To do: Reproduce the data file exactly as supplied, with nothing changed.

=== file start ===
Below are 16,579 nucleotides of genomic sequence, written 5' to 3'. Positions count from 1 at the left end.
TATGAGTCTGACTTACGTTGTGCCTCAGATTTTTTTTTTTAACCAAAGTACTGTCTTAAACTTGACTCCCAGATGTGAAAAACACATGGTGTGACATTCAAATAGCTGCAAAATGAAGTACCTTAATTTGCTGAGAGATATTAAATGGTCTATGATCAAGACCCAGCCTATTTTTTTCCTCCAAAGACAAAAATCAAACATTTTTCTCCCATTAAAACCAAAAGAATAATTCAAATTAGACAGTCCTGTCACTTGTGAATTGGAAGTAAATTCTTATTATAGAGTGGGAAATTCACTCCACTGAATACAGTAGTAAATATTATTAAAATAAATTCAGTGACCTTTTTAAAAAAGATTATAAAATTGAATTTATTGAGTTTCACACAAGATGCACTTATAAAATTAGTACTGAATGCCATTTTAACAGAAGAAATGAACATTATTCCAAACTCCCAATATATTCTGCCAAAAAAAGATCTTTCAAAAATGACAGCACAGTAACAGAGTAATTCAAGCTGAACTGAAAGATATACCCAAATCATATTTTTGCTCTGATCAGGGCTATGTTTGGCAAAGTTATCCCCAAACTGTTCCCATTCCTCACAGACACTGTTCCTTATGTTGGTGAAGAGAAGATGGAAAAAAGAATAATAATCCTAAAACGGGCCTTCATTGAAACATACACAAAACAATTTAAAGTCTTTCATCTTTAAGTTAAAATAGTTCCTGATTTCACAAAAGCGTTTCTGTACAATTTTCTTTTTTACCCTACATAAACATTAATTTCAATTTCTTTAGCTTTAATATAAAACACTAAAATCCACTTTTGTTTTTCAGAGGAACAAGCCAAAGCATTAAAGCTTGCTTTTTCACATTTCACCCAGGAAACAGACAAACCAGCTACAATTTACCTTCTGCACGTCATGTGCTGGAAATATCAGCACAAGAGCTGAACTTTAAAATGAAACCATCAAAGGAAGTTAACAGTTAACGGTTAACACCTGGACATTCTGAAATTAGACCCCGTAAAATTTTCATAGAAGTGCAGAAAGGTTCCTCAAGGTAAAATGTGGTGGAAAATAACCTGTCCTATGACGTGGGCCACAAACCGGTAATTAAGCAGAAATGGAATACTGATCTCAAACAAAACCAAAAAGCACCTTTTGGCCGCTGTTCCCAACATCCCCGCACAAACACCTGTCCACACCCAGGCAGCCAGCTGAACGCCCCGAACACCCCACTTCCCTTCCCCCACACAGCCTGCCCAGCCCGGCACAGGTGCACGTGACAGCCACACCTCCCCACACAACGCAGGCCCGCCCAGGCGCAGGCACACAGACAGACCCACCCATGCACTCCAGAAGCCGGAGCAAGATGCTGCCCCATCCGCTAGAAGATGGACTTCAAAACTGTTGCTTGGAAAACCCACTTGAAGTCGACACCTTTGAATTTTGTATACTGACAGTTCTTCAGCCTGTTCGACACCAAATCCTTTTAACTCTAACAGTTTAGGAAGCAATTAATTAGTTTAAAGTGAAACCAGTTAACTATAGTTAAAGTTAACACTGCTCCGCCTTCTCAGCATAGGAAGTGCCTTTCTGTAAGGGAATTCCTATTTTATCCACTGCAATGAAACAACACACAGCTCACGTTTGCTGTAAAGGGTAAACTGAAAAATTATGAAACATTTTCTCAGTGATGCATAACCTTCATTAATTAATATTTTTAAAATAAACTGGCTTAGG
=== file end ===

Below are 16,579 nucleotides of genomic sequence, written 5' to 3'. Positions count from 1 at the left end.
TATGAGTCTGACTTACGTTGTGCCTCAGATTTTTTTTTTTAACCAAAGTACTGTCTTAAACTTGACTCCCAGATGTGAAAAACACATGGTGTGACATTCAAATAGCTGCAAAATGAAGTACCTTAATTTGCTGAGAGATATTAAATGGTCTATGATCAAGACCCAGCCTATTTTTTTCCTCCAAAGACAAAAATCAAACATTTTTCTCCCATTAAAACCAAAAGAATAATTCAAATTAGACAGTCCTGTCACTTGTGAATTGGAAGTAAATTCTTATTATAGAGTGGGAAATTCACTCCACTGAATACAGTAGTAAATATTATTAAAATAAATTCAGTGACCTTTTTAAAAAAGATTATAAAATTGAATTTATTGAGTTTCACACAAGATGCACTTATAAAATTAGTACTGAATGCCATTTTAACAGAAGAAATGAACATTATTCCAAACTCCCAATATATTCTGCCAAAAAAAGATCTTTCAAAAATGACAGCACAGTAACAGAGTAATTCAAGCTGAACTGAAAGATATACCCAAATCATATTTTTGCTCTGATCAGGGCTATGTTTGGCAAAGTTATCCCCAAACTGTTCCCATTCCTCACAGACACTGTTCCTTATGTTGGTGAAGAGAAGATGGAAAAAAGAATAATAATCCTAAAACGGGCCTTCATTGAAACATACACAAAACAATTTAAAGTCTTTCATCTTTAAGTTAAAATAGTTCCTGATTTCACAAAAGCGTTTCTGTACAATTTTCTTTTTTACCCTACATAAACATTAATTTCAATTTCTTTAGCTTTAATATAAAACACTAAAATCCACTTTTGTTTTTCAGAGGAACAAGCCAAAGCATTAAAGCTTGCTTTTTCACATTTCACCCAGGAAACAGACAAACCAGCTACAATTTACCTTCTGCACGTCATGTGCTGGAAATATCAGCACAAGAGCTGAACTTTAAAATGAAACCATCAAAGGAAGTTAACAGTTAACGGTTAACACCTGGACATTCTGAAATTAGACCCCGTAAAATTTTCATAGAAGTGCAGAAAGGTTCCTCAAGGTAAAATGTGGTGGAAAATAACCTGTCCTATGACGTGGGCCACAAACCGGTAATTAAGCAGAAATGGAATACTGATCTCAAACAAAACCAAAAAGCACCTTTTGGCCGCTGTTCCCAACATCCCCGCACAAACACCTGTCCACACCCAGGCAGCCAGCTGAACGCCCCGAACACCCCACTTCCCTTCCCCCACACAGCCTGCCCAGCCCGGCACAGGTGCACGTGACAGCCACACCTCCCCACACAACGCAGGCCCGCCCAGGCGCAGGCACACAGACAGACCCACCCATGCACTCCAGAAGCCGGAGCAAGATGCTGCCCCATCCGCTAGAAGATGGACTTCAAAACTGTTGCTTGGAAAACCCACTTGAAGTCGACACCTTTGAATTTTGTATACTGACAGTTCTTCAGCCTGTTCGACACCAAATCCTTTTAACTCTAACAGTTTAGGAAGCAATTAATTAGTTTAAAGTGAAACCAGTTAACTATAGTTAAAGTTAACACTGCTCCGCCTTCTCAGCATAGGAAGTGCCTTTCTGTAAGGGAATTCCTATTTTATCCACTGCAATGAAACAACACACAGCTCACGTTTGCTGTAAAGGGTAAACTGAAAAATTATGAAACATTTTCTCAGTGATGCATAACCTTCATTAATTAATATTTTTAAAATAAACTGGCTTAGG